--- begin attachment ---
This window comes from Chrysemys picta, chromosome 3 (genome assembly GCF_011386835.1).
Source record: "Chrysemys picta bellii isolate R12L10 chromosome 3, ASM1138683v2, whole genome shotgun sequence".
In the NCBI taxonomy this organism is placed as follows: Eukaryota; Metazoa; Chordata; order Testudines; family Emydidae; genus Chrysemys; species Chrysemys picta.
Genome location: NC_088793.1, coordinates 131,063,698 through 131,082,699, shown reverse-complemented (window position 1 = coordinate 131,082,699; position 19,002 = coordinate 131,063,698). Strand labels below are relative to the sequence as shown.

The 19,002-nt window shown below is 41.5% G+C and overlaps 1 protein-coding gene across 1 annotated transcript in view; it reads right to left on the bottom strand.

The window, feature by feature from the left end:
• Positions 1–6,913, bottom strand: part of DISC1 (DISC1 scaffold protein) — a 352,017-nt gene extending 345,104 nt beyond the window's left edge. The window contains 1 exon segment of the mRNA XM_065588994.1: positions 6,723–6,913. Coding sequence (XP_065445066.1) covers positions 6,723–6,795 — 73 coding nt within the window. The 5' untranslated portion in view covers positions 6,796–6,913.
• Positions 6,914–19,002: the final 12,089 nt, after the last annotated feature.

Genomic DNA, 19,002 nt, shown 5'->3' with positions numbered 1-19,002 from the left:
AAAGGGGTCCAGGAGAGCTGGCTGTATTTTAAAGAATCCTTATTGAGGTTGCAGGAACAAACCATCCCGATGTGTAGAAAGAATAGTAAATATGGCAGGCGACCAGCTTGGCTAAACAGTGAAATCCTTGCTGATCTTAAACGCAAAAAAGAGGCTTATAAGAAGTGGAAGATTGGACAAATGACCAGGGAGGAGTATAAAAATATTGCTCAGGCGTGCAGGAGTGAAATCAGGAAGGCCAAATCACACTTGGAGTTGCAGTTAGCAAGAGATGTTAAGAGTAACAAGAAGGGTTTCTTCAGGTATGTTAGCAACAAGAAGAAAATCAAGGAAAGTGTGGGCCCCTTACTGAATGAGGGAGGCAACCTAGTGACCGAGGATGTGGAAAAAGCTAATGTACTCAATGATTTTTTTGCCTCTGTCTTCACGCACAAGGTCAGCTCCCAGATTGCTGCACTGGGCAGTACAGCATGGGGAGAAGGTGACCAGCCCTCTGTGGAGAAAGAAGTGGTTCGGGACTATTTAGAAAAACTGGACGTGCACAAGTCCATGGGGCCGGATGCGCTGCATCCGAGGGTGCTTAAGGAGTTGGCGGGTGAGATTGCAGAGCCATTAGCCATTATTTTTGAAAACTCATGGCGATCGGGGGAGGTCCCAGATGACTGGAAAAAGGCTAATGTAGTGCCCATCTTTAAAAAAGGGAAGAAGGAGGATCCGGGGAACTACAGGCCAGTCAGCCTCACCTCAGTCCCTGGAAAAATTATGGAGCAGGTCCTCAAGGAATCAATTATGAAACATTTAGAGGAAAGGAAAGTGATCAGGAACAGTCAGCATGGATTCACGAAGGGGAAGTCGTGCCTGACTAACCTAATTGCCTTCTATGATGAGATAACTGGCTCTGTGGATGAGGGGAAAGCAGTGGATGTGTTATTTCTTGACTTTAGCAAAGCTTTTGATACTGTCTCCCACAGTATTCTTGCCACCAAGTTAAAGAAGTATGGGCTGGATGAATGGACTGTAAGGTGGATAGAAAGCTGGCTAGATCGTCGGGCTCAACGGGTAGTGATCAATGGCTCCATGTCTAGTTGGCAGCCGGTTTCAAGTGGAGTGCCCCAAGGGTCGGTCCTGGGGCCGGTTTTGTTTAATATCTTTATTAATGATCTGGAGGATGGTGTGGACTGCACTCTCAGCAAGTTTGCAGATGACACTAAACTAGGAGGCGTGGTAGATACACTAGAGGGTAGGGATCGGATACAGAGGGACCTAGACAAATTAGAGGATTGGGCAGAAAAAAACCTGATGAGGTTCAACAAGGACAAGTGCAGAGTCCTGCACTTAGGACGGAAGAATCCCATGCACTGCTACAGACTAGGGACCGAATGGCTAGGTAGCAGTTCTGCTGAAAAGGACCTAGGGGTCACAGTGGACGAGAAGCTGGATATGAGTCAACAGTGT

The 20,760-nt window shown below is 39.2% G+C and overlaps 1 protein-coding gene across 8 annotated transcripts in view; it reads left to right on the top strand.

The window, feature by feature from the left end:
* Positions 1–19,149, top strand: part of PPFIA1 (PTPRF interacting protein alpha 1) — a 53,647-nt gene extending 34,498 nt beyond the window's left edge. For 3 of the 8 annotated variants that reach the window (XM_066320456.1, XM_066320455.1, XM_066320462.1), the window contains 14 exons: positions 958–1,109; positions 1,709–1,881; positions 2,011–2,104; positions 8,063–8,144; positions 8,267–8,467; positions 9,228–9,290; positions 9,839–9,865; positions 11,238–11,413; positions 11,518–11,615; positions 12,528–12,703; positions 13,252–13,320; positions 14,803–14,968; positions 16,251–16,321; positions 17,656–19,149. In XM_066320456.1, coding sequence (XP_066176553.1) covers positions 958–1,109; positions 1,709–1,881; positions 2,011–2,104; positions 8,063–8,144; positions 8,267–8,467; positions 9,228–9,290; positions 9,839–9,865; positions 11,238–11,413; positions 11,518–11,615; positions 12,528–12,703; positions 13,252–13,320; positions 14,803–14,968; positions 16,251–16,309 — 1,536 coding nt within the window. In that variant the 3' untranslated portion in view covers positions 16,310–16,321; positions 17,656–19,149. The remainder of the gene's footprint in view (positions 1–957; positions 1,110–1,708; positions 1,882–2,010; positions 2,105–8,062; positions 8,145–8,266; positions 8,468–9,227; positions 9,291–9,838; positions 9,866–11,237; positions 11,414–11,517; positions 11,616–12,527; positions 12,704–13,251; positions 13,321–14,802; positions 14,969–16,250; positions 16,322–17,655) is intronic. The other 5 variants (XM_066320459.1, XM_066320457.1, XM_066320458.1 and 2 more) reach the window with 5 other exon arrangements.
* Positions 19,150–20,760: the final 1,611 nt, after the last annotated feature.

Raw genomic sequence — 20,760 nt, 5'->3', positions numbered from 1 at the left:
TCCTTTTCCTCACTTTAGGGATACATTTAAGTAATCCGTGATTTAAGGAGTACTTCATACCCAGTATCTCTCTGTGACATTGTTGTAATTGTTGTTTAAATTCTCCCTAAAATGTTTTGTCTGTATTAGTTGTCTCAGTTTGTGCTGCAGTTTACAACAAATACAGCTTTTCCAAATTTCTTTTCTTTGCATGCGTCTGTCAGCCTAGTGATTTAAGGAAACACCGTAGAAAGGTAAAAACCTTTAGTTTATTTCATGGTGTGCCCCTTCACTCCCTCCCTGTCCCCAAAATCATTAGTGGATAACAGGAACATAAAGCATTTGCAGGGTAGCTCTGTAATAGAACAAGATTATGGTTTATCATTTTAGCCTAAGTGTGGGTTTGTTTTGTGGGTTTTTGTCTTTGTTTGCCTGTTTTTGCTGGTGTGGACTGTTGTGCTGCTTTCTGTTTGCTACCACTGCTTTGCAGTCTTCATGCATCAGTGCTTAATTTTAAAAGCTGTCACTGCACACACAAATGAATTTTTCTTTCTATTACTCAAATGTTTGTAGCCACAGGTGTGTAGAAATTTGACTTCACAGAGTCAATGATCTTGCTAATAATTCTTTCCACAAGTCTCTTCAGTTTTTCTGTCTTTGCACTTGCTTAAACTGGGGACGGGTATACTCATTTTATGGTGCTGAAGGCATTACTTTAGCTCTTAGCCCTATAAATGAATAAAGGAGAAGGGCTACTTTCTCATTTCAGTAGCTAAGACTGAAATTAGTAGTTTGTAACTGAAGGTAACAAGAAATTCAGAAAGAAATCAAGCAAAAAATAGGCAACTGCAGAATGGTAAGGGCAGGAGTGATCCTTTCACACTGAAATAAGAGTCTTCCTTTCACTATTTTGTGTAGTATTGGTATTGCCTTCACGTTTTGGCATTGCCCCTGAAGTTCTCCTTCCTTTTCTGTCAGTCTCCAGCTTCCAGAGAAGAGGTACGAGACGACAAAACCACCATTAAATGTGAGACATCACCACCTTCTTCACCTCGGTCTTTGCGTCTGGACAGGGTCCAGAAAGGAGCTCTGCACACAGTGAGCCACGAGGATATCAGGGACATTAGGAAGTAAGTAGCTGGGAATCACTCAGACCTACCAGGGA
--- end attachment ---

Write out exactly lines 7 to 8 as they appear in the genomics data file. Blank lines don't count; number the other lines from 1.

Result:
• Positions 1–6,913, bottom strand: part of DISC1 (DISC1 scaffold protein) — a 352,017-nt gene extending 345,104 nt beyond the window's left edge. The window contains 1 exon segment of the mRNA XM_065588994.1: positions 6,723–6,913. Coding sequence (XP_065445066.1) covers positions 6,723–6,795 — 73 coding nt within the window. The 5' untranslated portion in view covers positions 6,796–6,913.
• Positions 6,914–19,002: the final 12,089 nt, after the last annotated feature.